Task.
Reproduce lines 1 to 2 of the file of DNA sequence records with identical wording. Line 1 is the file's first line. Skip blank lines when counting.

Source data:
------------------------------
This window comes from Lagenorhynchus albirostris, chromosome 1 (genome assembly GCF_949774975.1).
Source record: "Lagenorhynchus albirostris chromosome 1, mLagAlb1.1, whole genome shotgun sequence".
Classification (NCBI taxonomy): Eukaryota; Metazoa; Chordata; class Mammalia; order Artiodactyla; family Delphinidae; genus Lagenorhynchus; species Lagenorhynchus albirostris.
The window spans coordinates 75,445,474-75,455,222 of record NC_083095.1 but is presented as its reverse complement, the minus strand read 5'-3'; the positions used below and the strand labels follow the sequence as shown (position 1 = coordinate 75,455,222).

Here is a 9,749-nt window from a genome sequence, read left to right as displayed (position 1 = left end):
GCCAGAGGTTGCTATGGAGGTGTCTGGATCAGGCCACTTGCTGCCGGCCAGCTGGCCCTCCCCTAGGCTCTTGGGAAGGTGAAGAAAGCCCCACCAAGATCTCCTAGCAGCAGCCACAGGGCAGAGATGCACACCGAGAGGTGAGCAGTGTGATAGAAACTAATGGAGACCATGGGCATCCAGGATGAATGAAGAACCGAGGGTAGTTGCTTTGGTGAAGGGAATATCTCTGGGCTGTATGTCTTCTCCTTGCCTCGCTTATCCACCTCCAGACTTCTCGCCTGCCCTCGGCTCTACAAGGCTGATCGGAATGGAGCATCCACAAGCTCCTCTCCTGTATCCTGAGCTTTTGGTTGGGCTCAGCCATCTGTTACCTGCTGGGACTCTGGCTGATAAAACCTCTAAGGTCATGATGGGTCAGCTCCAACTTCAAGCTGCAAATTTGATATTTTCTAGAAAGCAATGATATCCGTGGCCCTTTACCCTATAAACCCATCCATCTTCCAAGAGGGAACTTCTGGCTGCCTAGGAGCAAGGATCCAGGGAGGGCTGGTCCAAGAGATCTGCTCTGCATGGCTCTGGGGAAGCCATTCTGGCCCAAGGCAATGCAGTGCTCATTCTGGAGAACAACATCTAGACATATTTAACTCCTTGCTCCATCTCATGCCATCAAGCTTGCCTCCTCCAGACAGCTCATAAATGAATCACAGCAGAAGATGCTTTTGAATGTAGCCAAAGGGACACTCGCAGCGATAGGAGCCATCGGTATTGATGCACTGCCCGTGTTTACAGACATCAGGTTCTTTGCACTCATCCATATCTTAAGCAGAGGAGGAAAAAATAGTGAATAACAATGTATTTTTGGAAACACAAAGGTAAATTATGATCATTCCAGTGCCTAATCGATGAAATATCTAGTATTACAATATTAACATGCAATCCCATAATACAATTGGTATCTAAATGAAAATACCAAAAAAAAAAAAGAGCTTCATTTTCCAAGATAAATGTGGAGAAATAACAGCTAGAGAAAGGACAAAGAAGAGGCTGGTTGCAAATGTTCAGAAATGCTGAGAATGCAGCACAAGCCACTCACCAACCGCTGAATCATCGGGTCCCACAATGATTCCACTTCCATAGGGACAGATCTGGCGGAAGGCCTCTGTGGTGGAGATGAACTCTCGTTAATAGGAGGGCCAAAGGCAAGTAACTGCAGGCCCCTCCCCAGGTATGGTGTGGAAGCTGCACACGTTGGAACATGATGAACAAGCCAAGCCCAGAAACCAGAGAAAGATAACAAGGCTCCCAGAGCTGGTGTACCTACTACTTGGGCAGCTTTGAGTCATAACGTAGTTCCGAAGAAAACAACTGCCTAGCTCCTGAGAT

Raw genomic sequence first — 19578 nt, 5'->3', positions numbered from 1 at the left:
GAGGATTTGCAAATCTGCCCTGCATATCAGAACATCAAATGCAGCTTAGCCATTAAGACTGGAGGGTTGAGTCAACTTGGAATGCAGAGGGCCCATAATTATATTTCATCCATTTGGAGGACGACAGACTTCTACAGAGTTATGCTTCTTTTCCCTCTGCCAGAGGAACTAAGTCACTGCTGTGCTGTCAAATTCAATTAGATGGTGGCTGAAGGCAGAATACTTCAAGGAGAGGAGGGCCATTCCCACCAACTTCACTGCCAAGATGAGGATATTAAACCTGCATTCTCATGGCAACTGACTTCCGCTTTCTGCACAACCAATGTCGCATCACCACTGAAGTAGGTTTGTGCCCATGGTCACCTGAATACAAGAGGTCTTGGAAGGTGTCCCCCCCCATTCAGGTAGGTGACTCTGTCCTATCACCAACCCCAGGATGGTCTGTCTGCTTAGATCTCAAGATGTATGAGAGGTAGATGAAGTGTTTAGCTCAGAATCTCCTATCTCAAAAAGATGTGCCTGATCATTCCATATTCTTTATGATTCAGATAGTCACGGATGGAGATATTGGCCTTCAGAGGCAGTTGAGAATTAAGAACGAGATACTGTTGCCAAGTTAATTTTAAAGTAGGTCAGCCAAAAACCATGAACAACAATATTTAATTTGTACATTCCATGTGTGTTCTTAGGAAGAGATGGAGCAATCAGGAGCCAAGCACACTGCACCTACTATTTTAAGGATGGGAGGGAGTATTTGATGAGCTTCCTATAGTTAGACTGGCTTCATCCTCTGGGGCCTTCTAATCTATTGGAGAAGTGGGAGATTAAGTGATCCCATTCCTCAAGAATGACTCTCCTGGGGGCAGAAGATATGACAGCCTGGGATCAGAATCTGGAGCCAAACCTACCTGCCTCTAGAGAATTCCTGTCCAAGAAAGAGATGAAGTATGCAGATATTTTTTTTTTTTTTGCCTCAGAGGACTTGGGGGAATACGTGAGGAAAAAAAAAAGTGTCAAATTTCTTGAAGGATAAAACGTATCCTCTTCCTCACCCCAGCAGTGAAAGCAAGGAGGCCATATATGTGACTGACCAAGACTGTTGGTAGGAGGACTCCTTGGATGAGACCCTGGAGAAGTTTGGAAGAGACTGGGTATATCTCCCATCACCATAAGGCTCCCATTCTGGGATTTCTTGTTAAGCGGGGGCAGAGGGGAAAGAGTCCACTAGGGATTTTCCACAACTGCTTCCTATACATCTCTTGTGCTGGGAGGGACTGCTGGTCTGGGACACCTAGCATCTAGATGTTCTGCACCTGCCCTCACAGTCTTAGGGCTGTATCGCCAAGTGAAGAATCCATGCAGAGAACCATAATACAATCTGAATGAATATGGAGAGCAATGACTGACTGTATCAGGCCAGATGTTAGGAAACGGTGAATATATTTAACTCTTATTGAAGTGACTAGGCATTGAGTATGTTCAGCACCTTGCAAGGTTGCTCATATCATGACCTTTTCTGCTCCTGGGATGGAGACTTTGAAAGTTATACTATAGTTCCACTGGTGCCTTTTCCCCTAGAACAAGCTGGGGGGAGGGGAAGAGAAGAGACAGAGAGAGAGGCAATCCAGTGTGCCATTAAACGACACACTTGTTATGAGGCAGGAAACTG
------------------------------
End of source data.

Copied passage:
This window comes from Lagenorhynchus albirostris, chromosome 1 (genome assembly GCF_949774975.1).
Source record: "Lagenorhynchus albirostris chromosome 1, mLagAlb1.1, whole genome shotgun sequence".